I never had a strategy of refusing any pigeonholing. In a nutshell, I just don’t care about genre borders. Quite often, I can’t even tell you which genre it is because this is not of my interest. I don’t want to analyse music; I want to enjoy it! I mean we are all a kind of a patchwork consisting of many different influences, of which most of them are out of our control. For instance, the music our parents where listening to, the culture we were born in, the selection of our favourite record store etc. If you, as a DJ, focus on, let´s say only one or two genres, it seems to me quite often more like a strategic and intellectual decision and this is not my approach to music. My approach is purely emotional.
There is an interesting quote of Jackmaster like ‘I don’t do eclecticism just for eclecticism’s sake’. How does your monthly radio show Sentimental Flashback help you to showcase your diversity compared to playing a house or techno club?
I agree with Jackmaster! That´s also why even mentioning eclecticism is kind of boring for me somehow, because it just feels natural, you know what I mean?
My regular radio show Sentimental Flashback is important for me because it allows me to maintain my musical focus on non-dance-oriented records as well and it helps me to avoid a kind of pragmatism in searching for new records. I believe that also my club sets benefit from this approach!
Your debut EP Phantom Delia just came out through Cómeme. Even though odd, do you think debuting with a LP would be easier to address the high expectation level?
I don’t know actually! I never thought about that. And somehow Phantom Delia feels already like a mini album anyway. I mean six tracks on an EP isn’t bad, isn’t it?
How did your collaboration with Melani Wratil as Titanoboa evolve? Can we expect a video of you playing Theremin soon?
Melani and I were making noise almost every Sunday since more than two years. Over the last months, however, my travel schedule increased significantly and I have less and less Sundays free for playing together, recording and rehearsing, and it´s really difficult to find spare time for it right now. But let’s see what the future brings!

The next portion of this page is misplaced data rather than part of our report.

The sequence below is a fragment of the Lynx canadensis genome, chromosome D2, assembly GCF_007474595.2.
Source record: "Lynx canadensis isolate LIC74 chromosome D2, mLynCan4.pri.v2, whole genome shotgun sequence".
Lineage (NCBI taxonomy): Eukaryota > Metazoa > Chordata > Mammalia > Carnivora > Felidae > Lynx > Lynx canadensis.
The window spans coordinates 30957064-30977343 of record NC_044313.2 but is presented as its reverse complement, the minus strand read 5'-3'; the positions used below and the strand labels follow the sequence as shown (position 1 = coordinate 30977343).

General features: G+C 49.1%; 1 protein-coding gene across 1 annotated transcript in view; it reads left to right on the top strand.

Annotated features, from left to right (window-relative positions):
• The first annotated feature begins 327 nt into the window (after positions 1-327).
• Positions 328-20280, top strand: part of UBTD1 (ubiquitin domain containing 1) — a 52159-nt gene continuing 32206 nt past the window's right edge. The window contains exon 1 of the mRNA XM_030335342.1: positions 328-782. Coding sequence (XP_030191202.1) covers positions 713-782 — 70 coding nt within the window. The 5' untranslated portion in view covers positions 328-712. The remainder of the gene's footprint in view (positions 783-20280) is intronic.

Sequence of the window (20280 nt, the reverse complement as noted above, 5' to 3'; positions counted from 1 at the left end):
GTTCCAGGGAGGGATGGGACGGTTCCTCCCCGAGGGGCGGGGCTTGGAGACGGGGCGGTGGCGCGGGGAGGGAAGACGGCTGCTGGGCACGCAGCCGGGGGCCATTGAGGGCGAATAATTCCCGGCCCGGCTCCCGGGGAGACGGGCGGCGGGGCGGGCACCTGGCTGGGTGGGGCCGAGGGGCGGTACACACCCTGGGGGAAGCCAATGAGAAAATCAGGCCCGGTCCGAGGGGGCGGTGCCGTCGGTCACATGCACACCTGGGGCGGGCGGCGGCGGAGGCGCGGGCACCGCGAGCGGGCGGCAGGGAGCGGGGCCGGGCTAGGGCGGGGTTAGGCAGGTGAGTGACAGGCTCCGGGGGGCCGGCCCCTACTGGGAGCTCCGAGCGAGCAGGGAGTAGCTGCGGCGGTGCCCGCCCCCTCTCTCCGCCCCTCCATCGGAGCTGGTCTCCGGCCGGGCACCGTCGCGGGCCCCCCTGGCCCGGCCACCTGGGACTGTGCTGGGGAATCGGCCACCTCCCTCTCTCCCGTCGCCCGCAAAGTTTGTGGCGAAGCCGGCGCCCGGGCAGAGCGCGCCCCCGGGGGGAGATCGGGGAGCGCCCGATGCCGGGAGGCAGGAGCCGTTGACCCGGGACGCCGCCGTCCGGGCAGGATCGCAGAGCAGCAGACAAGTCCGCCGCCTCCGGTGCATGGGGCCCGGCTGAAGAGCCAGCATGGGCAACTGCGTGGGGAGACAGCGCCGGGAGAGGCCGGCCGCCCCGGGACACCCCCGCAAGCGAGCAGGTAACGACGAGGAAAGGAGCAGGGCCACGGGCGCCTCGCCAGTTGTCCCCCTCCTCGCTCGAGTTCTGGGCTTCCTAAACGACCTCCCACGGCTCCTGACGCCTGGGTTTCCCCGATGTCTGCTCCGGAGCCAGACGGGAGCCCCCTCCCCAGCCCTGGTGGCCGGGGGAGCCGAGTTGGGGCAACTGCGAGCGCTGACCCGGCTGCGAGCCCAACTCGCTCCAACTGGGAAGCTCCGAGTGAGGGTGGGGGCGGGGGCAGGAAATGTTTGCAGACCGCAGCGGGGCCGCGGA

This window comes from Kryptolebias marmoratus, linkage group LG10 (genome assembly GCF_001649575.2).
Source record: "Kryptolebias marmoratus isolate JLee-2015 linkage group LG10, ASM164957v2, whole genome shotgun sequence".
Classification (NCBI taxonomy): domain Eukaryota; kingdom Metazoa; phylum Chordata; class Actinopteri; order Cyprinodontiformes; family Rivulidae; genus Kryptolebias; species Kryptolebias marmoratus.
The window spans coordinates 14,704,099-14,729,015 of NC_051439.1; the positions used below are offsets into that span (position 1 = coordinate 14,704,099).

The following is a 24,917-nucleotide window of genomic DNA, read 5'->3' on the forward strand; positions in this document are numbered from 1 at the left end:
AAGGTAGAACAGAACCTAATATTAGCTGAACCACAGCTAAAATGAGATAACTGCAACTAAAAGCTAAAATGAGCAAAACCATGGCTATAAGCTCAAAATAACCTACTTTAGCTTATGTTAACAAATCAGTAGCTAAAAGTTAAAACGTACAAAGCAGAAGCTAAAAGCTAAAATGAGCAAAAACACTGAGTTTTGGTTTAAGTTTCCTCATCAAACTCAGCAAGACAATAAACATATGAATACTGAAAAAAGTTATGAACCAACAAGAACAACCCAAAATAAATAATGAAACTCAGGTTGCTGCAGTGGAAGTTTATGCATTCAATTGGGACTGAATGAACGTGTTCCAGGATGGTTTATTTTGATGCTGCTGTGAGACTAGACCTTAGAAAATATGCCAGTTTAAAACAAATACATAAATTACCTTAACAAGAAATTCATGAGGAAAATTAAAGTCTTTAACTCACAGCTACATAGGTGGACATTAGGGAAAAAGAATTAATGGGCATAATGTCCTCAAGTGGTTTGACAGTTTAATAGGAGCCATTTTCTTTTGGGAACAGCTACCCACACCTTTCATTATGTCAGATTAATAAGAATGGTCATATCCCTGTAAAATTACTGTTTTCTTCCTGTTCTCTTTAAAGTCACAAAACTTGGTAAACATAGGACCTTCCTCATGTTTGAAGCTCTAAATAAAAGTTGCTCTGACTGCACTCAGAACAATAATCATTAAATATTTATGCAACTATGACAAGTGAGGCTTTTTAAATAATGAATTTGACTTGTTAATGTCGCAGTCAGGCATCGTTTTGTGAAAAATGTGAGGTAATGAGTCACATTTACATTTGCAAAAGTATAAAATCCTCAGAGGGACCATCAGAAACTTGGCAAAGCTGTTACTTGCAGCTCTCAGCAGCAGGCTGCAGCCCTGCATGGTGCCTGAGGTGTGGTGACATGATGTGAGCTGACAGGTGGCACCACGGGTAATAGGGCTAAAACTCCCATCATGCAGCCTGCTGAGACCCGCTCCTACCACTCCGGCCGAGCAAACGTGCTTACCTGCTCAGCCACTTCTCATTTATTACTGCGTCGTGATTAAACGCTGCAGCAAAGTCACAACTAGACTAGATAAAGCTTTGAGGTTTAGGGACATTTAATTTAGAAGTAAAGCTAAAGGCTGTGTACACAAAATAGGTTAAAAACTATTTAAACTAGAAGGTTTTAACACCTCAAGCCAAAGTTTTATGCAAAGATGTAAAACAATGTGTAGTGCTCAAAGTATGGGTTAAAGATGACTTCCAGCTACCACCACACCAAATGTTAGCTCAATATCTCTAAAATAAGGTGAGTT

Based on your experience of working in a record store, do you think that people re-discovered the value of a pre-selection in times of digital mass releases?
I really hope so! In reality yet, I see many record stores struggling with the situation. I think a really small record store with an extraordinary and exclusive selection can be successful, like Redlight Records in Amsterdam for example, but you have to be outstanding and small as a record store nowadays to survive!
How important is social media and video for promotion nowadays?
Being honest, I wish it wouldn’t be that important for me! haha! It requires quite a lot of energy! On the other hand, however, it’s just great to see people from all over the world reacting to your mixes, radio shows, videos etc.
What’s next for Lena Willikens?
Oh, don’t ask me! For the next week, I have to do a lot of boring paper work for my U.S. working visa and after that I can (hopefully) look forward to Cómeme’s U.S. tour together with Matias Aguayo and Christian S. in March! Keep your fingers crossed!
Lena Willikens’ Phantom Delia EP out via Cómeme Records since January, 12th 2015.
Lena Willikens on Soundcloud